Kawasaki Ninja Nights 2014

Evans Brasfield
by Evans Brasfield

It's easy being green.

In honor of the 30th anniversary of the Ninja, Kawasaki kicked off the World Supberbike weekend at Mazda Raceway by unveiling a 2015 model year 30th Anniversary Limited Edition Kawasaki Ninja ZX–14R in addition to the 2015 30th anniversary liveried ZX–10R and ZX–6R. For the Kawasaki faithful, the manufacturer put together a celebration of all things Ninja in theMarketplace of Mazda Raceway yesterday evening.

Kawasaki racer Danielle Diaz poses with a fan (and future racer?).

While Laguna Seca is a great location – as is any world-class track – for a gathering of the Kawasaki Ninja tribe, many people may have wondered why there instead of, say, Daytona Bike Week where the pool of Kawasaki owners would likely be even larger? The history of the Ninja line is intimately tied to the dry lake and its internationally famous race track. In 1983, Kawasaki launched the 1984 Kawasaki Ninja 900R at Laguna Seca by inviting members of the press from over 30 countries to come sample both the motorcycle and the track. To say the Ninja 900 made a splash is an understatement, as it was, according to Kawasaki, named the World’s Fastest Production Motorcycle and claimed many magazines’ Bike of the Year honors. So, now the venue choice makes tons of sense. The fact that Tom Sykes on his Factory Kawasaki ZX–10R had over 40 points in his pocket entering the weekend and had just secured the pole position by half a second was just icing on the cake.

Racers Sahar Zvik and Jeremy Toye sign autographs for the fans.

Dubbed Kawasaki Ninja Nights, the event’s centerpiece was a bike show consisting of three categories: Best Race Replica Ninja,Best Custom Ninja, and Best Vintage Kawasaki. Naturally, the two Ninja categories were well populated with impressive entries – given the event’s name and location. For a first time event, the turnout was excellent. As soon as the on track activities closed down, the crowd and the Kawasaki racers began to gather.

“When I saw it, I just knew that it was an Inline-Four trapped in a Triple’s body.”

With the DJ spinning tunes and El Jefe Tequila acting as a social lubricant, Ninja Nights turned into quite a shindig. While the bikes were where most of the conversations took place, with folks discussing the details of the various machinery, Kawasaki racers – both past and present – were on hand to sign autographs and talk with the fans. Perennial favorite, Eric Bostrom; 2014 Pike’s Peak winner, Jeremy Toye; and racing legend/AMA Hall of Fame Member, Jimmy Felice, were the most well-known racers. However, younger riders Sahar Zvik, Danielle Diaz, Sebastiao Ferreira, and Garrett Willis were also signing autographs. Team Green support riders Kevin Pinkstaff and Brian Pinkstaff were on hand, displaying their ZX–10Rs.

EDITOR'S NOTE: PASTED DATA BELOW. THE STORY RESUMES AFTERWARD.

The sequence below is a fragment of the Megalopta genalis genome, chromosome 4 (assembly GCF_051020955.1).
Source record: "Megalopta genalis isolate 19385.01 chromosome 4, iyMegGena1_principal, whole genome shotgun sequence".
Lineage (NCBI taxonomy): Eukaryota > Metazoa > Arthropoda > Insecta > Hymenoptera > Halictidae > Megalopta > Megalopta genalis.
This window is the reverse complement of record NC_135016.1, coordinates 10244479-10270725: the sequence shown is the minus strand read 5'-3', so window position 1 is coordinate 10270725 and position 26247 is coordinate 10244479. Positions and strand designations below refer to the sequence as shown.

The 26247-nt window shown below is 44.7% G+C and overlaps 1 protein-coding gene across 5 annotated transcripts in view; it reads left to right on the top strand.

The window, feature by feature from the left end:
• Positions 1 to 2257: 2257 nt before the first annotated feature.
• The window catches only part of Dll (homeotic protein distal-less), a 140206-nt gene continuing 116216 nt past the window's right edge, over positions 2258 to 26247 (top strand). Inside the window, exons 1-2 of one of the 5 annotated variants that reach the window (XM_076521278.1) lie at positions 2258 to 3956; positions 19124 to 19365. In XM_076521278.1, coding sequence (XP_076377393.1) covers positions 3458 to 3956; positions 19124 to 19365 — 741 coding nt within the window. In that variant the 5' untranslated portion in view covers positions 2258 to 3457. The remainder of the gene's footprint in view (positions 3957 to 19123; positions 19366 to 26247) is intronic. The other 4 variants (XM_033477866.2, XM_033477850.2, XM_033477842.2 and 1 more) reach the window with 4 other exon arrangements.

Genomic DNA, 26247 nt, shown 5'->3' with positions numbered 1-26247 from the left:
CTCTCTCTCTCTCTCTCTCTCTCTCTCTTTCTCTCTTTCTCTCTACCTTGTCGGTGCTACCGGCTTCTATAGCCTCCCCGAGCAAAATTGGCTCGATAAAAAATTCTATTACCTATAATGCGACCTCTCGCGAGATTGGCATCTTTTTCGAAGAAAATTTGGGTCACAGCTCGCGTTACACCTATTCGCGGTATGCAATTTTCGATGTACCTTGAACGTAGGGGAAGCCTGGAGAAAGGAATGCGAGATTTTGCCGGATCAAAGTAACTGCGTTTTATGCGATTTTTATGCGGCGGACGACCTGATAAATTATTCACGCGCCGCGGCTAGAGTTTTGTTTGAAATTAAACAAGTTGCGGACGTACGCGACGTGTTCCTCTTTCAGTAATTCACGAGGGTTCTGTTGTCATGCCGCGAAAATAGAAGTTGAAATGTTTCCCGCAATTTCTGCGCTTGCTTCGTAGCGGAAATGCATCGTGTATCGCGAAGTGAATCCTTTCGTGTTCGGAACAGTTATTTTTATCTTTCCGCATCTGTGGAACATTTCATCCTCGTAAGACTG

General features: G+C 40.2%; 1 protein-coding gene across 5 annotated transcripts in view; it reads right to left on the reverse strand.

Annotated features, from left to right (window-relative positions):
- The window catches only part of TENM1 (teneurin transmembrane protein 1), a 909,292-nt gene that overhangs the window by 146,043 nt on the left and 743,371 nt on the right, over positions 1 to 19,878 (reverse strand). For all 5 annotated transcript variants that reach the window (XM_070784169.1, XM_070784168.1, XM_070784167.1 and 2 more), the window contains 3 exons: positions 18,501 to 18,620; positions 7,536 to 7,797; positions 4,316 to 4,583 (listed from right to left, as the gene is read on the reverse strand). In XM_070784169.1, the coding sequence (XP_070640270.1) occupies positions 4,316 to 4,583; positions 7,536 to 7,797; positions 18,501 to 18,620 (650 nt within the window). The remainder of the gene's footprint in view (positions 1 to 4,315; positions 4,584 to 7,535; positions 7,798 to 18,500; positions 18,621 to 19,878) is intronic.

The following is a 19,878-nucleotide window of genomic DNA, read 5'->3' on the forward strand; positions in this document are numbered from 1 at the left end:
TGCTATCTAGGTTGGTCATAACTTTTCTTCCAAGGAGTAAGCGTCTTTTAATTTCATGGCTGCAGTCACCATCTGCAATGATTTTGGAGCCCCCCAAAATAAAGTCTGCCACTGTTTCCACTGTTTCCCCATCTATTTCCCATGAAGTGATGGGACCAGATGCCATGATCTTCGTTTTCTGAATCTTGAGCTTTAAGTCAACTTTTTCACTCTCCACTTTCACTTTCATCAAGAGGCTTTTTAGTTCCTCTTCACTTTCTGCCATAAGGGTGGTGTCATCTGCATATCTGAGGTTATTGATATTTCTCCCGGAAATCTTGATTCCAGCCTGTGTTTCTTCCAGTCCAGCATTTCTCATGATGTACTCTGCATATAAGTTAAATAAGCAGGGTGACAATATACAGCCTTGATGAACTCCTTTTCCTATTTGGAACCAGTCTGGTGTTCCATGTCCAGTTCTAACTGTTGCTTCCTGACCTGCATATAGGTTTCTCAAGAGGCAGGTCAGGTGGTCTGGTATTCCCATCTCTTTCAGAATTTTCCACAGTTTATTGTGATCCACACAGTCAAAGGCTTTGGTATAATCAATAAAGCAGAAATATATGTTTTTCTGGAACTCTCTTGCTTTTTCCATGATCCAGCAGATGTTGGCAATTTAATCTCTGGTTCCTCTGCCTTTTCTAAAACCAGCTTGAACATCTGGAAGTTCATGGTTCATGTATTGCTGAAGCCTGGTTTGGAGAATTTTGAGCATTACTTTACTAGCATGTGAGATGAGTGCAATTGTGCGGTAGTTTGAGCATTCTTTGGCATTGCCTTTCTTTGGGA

This ZX-6R may not have won by the official ballot, but it did have the most bugs on its fairing of any bike in the show, meaning it clearly won in the real world.

As the sun set and the temperatures dropped, the attention shifted from the racers to the results of the fan voting. With 25 bikes to choose from, the competition was pretty stiff. The winner in the Best Custom Ninja category was a sweet Ninja 250 must be seen to be appreciated. The Best Race Replica Ninja was a lovingly crafted Doug Chandler replica – which only seems appropriate since Chandler’s home town, Salinas, is just down the road from Laguna Seca.

And the winner is…

The Best Vintage Kawasaki class was sponsored by Motorcycle.com, and David Benoy proud owner of a 1974 Kawasaki H2 garnered the most votes from attendees and Facebook fans. Although he’s owned the H2 for “about 20 years,” Benoy just recently got the bike back on the road after a six year hiatus. He said it’s now a regular rider. When questioned about the restoration work he’s done on the bike, Benoy said that he kept it “basically stock” and that the restoration was mostly getting it back in streetable condition. After cleaning the carbs and installing a new battery, he did make the extra effort to have the bike repainted and given new factory-replica stickers. As with any vintage restoration project, Benoy said that finding replacement parts was his biggest challenge. While Benoy may have never entered this bike in a show before, his debut show may be difficult to top.

David Benoy won a cool trophy and a bag of swag for his efforts in restoring his 1974 H2.

Kawasaki’s first Ninja Nights was a success. While there is no official count as to the number of attendees, at any given time, more than 100 people could be seen milling around the 25 Kawasakis. Hopefully, Kawasaki will make this an annual event, and as the word spreads, it will grow into an integral part of Mazda Raceway’s World Superbike Weekend.

Evans Brasfield
Evans Brasfield

Like most of the best happenings in his life, Evans stumbled into his motojournalism career. While on his way to a planned life in academia, he applied for a job at a motorcycle magazine, thinking he’d get the opportunity to write some freelance articles. Instead, he was offered a full-time job in which he discovered he could actually get paid to ride other people’s motorcycles – and he’s never looked back. Over the 25 years he’s been in the motorcycle industry, Evans has written two books, 101 Sportbike Performance Projects and How to Modify Your Metric Cruiser, and has ridden just about every production motorcycle manufactured. Evans has a deep love of motorcycles and believes they are a force for good in the world.

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